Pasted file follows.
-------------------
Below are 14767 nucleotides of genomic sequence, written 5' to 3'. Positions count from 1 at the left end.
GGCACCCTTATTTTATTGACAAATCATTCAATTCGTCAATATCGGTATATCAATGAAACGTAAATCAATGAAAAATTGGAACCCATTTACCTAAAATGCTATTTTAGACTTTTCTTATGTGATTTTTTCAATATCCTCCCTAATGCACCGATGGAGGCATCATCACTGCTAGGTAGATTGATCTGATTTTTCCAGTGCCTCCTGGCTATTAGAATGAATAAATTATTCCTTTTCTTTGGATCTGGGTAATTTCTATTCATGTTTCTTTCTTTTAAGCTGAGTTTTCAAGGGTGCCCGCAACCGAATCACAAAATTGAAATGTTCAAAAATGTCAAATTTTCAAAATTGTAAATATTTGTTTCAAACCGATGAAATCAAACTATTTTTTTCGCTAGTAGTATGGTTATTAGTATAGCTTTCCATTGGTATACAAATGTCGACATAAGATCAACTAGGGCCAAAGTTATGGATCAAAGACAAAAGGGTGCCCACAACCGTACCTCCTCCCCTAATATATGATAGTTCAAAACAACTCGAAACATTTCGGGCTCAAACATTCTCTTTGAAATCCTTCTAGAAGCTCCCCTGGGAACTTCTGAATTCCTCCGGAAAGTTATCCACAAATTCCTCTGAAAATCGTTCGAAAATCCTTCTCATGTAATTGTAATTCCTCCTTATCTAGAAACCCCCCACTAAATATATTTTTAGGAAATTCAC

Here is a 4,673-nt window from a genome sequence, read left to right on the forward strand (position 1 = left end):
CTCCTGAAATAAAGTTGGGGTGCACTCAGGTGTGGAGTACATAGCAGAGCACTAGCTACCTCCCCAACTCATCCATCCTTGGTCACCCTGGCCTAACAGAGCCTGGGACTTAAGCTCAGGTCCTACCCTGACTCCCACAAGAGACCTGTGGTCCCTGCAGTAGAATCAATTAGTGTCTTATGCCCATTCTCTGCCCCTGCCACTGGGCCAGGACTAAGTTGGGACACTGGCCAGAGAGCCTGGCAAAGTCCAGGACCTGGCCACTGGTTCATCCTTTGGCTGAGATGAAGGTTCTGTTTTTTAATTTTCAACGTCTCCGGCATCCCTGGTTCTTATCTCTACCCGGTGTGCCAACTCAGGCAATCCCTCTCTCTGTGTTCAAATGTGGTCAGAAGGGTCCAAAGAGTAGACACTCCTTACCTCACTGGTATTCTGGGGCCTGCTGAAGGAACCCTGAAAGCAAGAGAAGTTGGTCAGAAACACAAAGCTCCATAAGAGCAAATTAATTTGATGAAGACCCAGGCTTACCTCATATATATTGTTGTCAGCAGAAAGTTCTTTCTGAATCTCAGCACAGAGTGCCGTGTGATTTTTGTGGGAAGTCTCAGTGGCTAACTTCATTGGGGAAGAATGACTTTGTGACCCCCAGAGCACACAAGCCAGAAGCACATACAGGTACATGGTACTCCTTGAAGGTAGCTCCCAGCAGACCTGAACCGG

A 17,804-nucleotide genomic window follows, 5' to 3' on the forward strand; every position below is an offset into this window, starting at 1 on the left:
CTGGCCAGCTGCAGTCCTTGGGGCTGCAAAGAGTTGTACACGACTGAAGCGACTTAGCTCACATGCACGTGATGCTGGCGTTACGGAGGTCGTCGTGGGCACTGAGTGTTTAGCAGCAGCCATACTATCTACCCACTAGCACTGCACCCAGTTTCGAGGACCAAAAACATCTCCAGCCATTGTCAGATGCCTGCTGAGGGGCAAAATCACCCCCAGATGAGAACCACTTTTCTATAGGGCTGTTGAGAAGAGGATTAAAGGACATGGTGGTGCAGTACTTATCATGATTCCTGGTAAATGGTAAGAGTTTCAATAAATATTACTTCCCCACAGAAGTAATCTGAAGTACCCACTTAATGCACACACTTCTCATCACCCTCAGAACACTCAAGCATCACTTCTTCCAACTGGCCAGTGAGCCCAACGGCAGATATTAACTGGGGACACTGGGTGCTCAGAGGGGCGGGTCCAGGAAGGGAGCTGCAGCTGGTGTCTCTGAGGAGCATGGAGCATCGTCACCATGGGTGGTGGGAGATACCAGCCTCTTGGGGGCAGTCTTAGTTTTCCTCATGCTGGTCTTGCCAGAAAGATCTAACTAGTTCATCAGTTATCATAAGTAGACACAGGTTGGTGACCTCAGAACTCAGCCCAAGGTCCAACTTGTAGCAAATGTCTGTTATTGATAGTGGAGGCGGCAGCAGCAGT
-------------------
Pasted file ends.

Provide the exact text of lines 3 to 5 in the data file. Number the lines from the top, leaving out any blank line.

Here is a 4,673-nt window from a genome sequence, read left to right on the forward strand (position 1 = left end):
CTCCTGAAATAAAGTTGGGGTGCACTCAGGTGTGGAGTACATAGCAGAGCACTAGCTACCTCCCCAACTCATCCATCCTTGGTCACCCTGGCCTAACAGAGCCTGGGACTTAAGCTCAGGTCCTACCCTGACTCCCACAAGAGACCTGTGGTCCCTGCAGTAGAATCAATTAGTGTCTTATGCCCATTCTCTGCCCCTGCCACTGGGCCAGGACTAAGTTGGGACACTGGCCAGAGAGCCTGGCAAAGTCCAGGACCTGGCCACTGGTTCATCCTTTGGCTGAGATGAAGGTTCTGTTTTTTAATTTTCAACGTCTCCGGCATCCCTGGTTCTTATCTCTACCCGGTGTGCCAACTCAGGCAATCCCTCTCTCTGTGTTCAAATGTGGTCAGAAGGGTCCAAAGAGTAGACACTCCTTACCTCACTGGTATTCTGGGGCCTGCTGAAGGAACCCTGAAAGCAAGAGAAGTTGGTCAGAAACACAAAGCTCCATAAGAGCAAATTAATTTGATGAAGACCCAGGCTTACCTCATATATATTGTTGTCAGCAGAAAGTTCTTTCTGAATCTCAGCACAGAGTGCCGTGTGATTTTTGTGGGAAGTCTCAGTGGCTAACTTCATTGGGGAAGAATGACTTTGTGACCCCCAGAGCACACAAGCCAGAAGCACATACAGGTACATGGTACTCCTTGAAGGTAGCTCCCAGCAGACCTGAACCGG

A 17,804-nucleotide genomic window follows, 5' to 3' on the forward strand; every position below is an offset into this window, starting at 1 on the left: